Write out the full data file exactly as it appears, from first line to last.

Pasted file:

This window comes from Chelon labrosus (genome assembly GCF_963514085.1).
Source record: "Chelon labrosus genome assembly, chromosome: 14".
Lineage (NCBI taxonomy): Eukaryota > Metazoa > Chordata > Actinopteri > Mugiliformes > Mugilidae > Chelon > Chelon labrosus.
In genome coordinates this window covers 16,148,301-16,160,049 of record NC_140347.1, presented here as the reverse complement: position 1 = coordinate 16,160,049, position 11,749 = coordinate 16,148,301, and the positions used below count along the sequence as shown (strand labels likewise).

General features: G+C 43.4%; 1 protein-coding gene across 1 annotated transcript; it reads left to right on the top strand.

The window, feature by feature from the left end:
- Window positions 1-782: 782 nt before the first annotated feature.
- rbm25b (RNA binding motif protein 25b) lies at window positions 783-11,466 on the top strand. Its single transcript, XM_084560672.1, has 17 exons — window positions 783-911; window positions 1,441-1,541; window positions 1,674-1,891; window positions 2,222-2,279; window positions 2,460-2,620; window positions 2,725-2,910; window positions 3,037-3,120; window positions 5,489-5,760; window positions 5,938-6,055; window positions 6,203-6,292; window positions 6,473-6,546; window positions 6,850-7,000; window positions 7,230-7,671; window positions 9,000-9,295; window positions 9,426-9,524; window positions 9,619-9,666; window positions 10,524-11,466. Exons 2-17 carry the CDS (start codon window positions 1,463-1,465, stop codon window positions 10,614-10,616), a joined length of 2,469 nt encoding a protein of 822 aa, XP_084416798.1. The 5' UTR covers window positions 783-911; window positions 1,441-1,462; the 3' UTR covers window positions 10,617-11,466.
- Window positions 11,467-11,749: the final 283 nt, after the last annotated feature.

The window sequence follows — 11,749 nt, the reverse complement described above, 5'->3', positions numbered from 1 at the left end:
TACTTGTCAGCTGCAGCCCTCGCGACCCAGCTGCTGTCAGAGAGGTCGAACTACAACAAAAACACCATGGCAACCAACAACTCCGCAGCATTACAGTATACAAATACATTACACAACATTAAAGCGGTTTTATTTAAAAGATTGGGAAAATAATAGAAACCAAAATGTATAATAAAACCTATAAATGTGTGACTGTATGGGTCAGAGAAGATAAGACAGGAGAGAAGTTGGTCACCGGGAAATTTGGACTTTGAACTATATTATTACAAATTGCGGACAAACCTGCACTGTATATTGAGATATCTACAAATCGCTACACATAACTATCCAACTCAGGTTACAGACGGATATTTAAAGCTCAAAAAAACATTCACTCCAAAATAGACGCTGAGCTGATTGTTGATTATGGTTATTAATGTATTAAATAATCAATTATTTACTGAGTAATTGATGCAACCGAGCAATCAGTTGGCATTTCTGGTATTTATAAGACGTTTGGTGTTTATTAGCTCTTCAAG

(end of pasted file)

This window comes from Chelon labrosus (genome assembly GCF_963514085.1).
Source record: "Chelon labrosus genome assembly, chromosome: 14".
Lineage (NCBI taxonomy): Eukaryota > Metazoa > Chordata > Actinopteri > Mugiliformes > Mugilidae > Chelon > Chelon labrosus.
In genome coordinates this window covers 16,148,301-16,160,049 of record NC_140347.1, presented here as the reverse complement: position 1 = coordinate 16,160,049, position 11,749 = coordinate 16,148,301, and the positions used below count along the sequence as shown (strand labels likewise).

General features: G+C 43.4%; 1 protein-coding gene across 1 annotated transcript; it reads left to right on the top strand.

The window, feature by feature from the left end:
- Window positions 1-782: 782 nt before the first annotated feature.
- rbm25b (RNA binding motif protein 25b) lies at window positions 783-11,466 on the top strand. Its single transcript, XM_084560672.1, has 17 exons — window positions 783-911; window positions 1,441-1,541; window positions 1,674-1,891; window positions 2,222-2,279; window positions 2,460-2,620; window positions 2,725-2,910; window positions 3,037-3,120; window positions 5,489-5,760; window positions 5,938-6,055; window positions 6,203-6,292; window positions 6,473-6,546; window positions 6,850-7,000; window positions 7,230-7,671; window positions 9,000-9,295; window positions 9,426-9,524; window positions 9,619-9,666; window positions 10,524-11,466. Exons 2-17 carry the CDS (start codon window positions 1,463-1,465, stop codon window positions 10,614-10,616), a joined length of 2,469 nt encoding a protein of 822 aa, XP_084416798.1. The 5' UTR covers window positions 783-911; window positions 1,441-1,462; the 3' UTR covers window positions 10,617-11,466.
- Window positions 11,467-11,749: the final 283 nt, after the last annotated feature.

The window sequence follows — 11,749 nt, the reverse complement described above, 5'->3', positions numbered from 1 at the left end:
TACTTGTCAGCTGCAGCCCTCGCGACCCAGCTGCTGTCAGAGAGGTCGAACTACAACAAAAACACCATGGCAACCAACAACTCCGCAGCATTACAGTATACAAATACATTACACAACATTAAAGCGGTTTTATTTAAAAGATTGGGAAAATAATAGAAACCAAAATGTATAATAAAACCTATAAATGTGTGACTGTATGGGTCAGAGAAGATAAGACAGGAGAGAAGTTGGTCACCGGGAAATTTGGACTTTGAACTATATTATTACAAATTGCGGACAAACCTGCACTGTATATTGAGATATCTACAAATCGCTACACATAACTATCCAACTCAGGTTACAGACGGATATTTAAAGCTCAAAAAAACATTCACTCCAAAATAGACGCTGAGCTGATTGTTGATTATGGTTATTAATGTATTAAATAATCAATTATTTACTGAGTAATTGATGCAACCGAGCAATCAGTTGGCATTTCTGGTATTTATAAGACGTTTGGTGTTTATTAGCTCTTCAAG